Success in manufacturing and exporting cutting edge electronic products has burnished the country’s image as a leader in technology but the connection goes deeper. Koreans are avid consumers of digital media and apply the lion’s share of their bandwidth resources to online gaming. South Korea is home to the World Cyber Games, the world’s largest video game competition, and has three television channels fully dedicated to eSports featuring professional gamers. South Korea’s home grown, highly visual K-Pop music videos are streamed by the millions and have become a significant global export. Last year streaming of mok-bang through Afreeca TV, a peer-to-peer online video network, became the rage. For the uninitiated, mok-bang videos feature self-made celebrities eating massive amounts of food for hours.

Increasingly young technologists are fueling a fledgling start-up scene that is led by mobile game developers and social media innovators. This is complemented by entrepreneurs returning from overseas with an eye on conquering the globe. These entrepreneurs are coming back with a sense of how to take on the US market, a greater willingness to assume risk, and an interest in building things that aren’t just made for Korea. This has attracted the notice of American technology companies. Google has taken an active role in nurturing South Korean companies, introducing their favorites in the US to help them build a global profile. A company called Sparklabs was formed a little over a year ago with offices in Seoul and San Francisco to incubate Korean startups.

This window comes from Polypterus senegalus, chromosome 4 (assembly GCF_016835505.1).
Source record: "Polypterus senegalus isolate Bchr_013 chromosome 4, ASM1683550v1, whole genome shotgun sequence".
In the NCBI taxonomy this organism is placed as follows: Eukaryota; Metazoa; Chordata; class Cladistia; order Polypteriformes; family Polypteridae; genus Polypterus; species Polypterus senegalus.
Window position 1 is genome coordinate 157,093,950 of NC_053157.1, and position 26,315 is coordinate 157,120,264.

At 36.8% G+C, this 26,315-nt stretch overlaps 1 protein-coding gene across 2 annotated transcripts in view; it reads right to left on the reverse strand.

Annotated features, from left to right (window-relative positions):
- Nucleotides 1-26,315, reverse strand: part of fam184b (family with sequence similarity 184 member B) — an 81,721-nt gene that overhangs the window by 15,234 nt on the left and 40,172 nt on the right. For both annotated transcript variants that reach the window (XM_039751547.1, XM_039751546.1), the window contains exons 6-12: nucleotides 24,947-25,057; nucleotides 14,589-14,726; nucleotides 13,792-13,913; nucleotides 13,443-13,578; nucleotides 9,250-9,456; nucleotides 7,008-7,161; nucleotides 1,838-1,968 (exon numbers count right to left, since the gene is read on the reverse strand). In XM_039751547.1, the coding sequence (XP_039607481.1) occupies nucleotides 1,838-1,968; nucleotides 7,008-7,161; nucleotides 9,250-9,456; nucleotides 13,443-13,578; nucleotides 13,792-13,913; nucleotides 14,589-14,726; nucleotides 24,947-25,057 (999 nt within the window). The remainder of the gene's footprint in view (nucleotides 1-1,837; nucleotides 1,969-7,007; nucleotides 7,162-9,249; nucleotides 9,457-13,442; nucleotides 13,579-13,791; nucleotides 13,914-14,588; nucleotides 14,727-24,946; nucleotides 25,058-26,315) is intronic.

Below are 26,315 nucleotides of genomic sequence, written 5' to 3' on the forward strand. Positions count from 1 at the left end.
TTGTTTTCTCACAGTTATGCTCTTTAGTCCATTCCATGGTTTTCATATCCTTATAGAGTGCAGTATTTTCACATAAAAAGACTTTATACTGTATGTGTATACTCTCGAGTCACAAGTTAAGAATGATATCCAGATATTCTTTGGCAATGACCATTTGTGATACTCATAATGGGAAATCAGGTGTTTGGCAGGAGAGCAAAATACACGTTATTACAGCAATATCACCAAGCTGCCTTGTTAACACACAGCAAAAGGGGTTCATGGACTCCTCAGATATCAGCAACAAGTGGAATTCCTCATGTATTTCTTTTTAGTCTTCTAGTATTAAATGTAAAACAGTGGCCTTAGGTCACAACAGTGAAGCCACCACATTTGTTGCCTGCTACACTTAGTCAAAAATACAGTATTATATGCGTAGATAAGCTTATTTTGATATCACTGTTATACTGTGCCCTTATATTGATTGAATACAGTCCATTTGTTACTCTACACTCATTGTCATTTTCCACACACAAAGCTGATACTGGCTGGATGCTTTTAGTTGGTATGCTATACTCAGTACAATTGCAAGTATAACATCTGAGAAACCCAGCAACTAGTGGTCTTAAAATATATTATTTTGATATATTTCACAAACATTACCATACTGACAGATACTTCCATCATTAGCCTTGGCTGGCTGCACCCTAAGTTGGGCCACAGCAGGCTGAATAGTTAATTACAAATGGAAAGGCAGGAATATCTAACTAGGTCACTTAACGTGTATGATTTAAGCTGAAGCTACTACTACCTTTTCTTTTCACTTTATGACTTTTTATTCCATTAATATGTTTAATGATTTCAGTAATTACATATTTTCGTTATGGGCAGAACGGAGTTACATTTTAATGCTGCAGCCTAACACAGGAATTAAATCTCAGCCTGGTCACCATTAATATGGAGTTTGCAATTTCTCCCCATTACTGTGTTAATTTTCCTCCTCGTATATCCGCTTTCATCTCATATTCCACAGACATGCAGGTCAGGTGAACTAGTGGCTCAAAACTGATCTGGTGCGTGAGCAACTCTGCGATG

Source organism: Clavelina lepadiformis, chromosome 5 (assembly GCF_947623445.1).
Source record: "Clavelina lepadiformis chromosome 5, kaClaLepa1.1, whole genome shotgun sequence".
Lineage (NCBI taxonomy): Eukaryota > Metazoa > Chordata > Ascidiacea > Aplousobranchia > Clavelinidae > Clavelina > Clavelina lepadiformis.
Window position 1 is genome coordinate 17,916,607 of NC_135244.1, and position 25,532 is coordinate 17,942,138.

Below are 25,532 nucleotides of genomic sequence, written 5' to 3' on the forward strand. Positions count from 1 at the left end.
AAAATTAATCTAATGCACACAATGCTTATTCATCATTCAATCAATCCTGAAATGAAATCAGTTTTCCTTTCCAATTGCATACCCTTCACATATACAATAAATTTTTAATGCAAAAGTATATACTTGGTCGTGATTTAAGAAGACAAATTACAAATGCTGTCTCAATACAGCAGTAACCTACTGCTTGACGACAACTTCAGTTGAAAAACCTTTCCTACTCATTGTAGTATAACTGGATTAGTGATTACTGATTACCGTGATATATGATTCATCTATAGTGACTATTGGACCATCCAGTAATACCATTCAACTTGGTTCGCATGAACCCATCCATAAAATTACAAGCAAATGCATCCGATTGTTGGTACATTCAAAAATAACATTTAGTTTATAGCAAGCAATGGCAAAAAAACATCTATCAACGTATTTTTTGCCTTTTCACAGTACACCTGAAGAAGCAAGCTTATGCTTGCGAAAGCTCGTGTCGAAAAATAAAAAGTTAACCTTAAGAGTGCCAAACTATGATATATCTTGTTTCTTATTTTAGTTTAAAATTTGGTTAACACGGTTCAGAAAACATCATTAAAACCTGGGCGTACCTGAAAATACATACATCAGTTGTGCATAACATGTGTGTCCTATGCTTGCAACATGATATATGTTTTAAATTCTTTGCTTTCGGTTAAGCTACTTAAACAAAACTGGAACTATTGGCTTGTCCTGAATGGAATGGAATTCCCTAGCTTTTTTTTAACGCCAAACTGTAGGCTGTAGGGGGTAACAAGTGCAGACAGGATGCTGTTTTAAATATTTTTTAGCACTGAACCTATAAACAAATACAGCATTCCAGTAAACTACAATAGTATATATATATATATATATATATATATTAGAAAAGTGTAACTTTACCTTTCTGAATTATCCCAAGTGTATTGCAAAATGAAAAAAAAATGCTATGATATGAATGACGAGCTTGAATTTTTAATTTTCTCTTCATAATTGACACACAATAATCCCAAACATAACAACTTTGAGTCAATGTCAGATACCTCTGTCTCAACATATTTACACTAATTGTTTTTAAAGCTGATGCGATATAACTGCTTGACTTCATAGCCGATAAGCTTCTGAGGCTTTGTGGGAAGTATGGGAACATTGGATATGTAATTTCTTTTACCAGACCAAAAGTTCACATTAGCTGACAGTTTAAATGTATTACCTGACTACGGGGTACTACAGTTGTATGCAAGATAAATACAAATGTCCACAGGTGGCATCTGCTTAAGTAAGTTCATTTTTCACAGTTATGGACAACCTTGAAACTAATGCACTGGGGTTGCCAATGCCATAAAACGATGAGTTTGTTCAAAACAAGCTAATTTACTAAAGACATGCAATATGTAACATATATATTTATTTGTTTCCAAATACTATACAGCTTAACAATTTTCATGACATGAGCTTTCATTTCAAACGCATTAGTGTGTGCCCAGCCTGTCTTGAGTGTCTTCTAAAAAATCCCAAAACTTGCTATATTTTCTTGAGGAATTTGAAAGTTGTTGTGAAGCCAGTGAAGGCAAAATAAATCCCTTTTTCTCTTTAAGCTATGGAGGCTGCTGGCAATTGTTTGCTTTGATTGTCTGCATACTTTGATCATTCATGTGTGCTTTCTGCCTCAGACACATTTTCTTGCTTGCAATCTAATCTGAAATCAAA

There is a growing interest from overseas VCs in the South Korean venture ecosystem as well as a rise of angel groups, accelerators and event organizations to promote entrepreneurship in Korea. Softbank Ventures, StoneBridge Capital, and Strong Ventures are a few examples of established VCs moving to get a foothold in South Korea. My firm, Digital Entertainment Ventures, is pursuing a South Korea strategy as well. However, to fully understand the Korean venture capital industry, it is critical to recognize the important role of the government in promoting and supplementing private fund-raising and investment in the venture capital market. In 2013, South Korean President Park Geun-Hye announced the desire for a more “creative economy” and launched the new Ministry of Science, ICT and Future Planning. For 2014, the ministry’s budget increased to more than (USD equivalent) 12 billion, with over two billion going directly into fostering growth for the startup ecosystem along with elimination of many restrictions on the venture industry’s activities.

It is logical for South Korea to follow this path. The country is smaller than the state of New York, is not rich in oil or other natural resources, and has limited agriculture and manufacturing capacity. Korean’s must promote technology and innovation to be competitive as a nation since it is not enough to just contend on cost or scale. While the South Korean Chaebols, or large family-controlled corporate groups, focus on exporting and manufacturing, there is a clear recognition that South Korea needs to have a more diverse economy. Thus, the tides are shifting towards supporting smaller businesses and promoting entrepreneurship.